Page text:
Initially I had the Router Advertisement Daemon enabled on this page but have since changed to use DNSMASQ for router advertisements since it’s already doing so much of the work on the router. Part of the reason I stopped using radvd was also based on the fact that I was trying to add two static DNS entries for IPv6 in the fields on this page. I was adding the google IPv6 DNS entries of 2001:4860:4860::8888 and 2001:4860:4860::8844. The problem I was running into was that DDWRT was creating a radvd.conf file that included the two static DNS servers I listed while also including the DNS servers inherited from the advertisement it received from my ISP router. Radvd was seeing more than three DNS servers and exiting with an error. This meant that no router advertisements were being broadcast on my local network. I’d been looking at the configuration of the radvd deamon with the command cat /tmp/radvd.conf in my terminal window. I asked questions about this over on the DDWRT forums as well as opening an issue with the radvd software itself. The slightly unhelpful answer to my question told me to use dnsmasq for router advertisements. I’d tried that by adding the enable-ra option but never succeeded in having my machines get global IPv6 addresses.

DD-WRT Services DNSMasq Additional Options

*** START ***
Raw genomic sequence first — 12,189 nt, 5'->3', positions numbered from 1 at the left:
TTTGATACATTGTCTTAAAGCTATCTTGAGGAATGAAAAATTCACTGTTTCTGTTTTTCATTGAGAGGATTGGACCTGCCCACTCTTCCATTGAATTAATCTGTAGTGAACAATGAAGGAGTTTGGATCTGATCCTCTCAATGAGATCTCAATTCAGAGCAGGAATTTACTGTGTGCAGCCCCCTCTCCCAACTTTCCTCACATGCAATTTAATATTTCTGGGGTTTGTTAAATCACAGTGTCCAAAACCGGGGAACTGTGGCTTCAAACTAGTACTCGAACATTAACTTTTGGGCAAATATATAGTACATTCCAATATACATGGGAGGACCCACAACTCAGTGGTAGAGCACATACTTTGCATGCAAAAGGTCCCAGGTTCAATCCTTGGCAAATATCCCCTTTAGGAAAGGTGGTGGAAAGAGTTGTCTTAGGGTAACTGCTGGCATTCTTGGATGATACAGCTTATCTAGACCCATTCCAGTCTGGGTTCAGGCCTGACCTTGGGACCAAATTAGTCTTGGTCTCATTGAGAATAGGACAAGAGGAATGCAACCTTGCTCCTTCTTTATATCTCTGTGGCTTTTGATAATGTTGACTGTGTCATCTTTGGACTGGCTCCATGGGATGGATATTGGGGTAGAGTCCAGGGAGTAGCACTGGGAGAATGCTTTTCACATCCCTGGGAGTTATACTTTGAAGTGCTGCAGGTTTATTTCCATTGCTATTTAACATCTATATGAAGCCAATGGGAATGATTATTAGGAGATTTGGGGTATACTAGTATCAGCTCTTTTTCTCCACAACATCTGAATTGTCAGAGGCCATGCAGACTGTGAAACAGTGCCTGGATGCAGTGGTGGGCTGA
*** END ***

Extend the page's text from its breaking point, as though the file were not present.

I finally came across a set of options that I needed to get dnsmasq to broadcast router advertisements that are recognized by hosts on my local network to have them configure IPv6 global addresses.

dhcp-range=::1000,::FFFF,constructor:br0,ra-stateless,5m
ra-param=br0,10,300
enable-ra

In the terminal window of DDWRT I can dump the contents of the dnsmasq configuration file with the command cat /tmp/dnsmasq.conf. In doing so, I see what DDWRT writes to the configuration followed by my own customizations. When I do that I see multiple dhcp-range= lines, which initially confused me, but seems to work properly. The first is the IPv4 range and lease time, while the second is the IPv6 information from my “Additional Options” entry.

The tool I’ve used to diagnose my router advertisment issues has been radvdump. It seems to be available on most linux distributions as well as being on ddwrt. When I was running it on my router and the router was not sending out its own advertisments, I’d get messages from my ISP that looked like this:

# radvd configuration generated by radvdump 2.19
# based on Router Advertisement from fe80::22c:c8ff:fe42:24bf
# received by interface vlan2
#

interface vlan2
{
        AdvSendAdvert on;
        # Note: {Min,Max}RtrAdvInterval cannot be obtained with radvdump
        AdvManagedFlag off;
        AdvOtherConfigFlag on;
        AdvReachableTime 0;
        AdvRetransTimer 0;
        AdvCurHopLimit 64;
        AdvDefaultLifetime 1800;
        AdvHomeAgentFlag off;
        AdvDefaultPreference high;
        AdvSourceLLAddress on;
        AdvLinkMTU 1500;

        prefix 2604:4080:1304::/64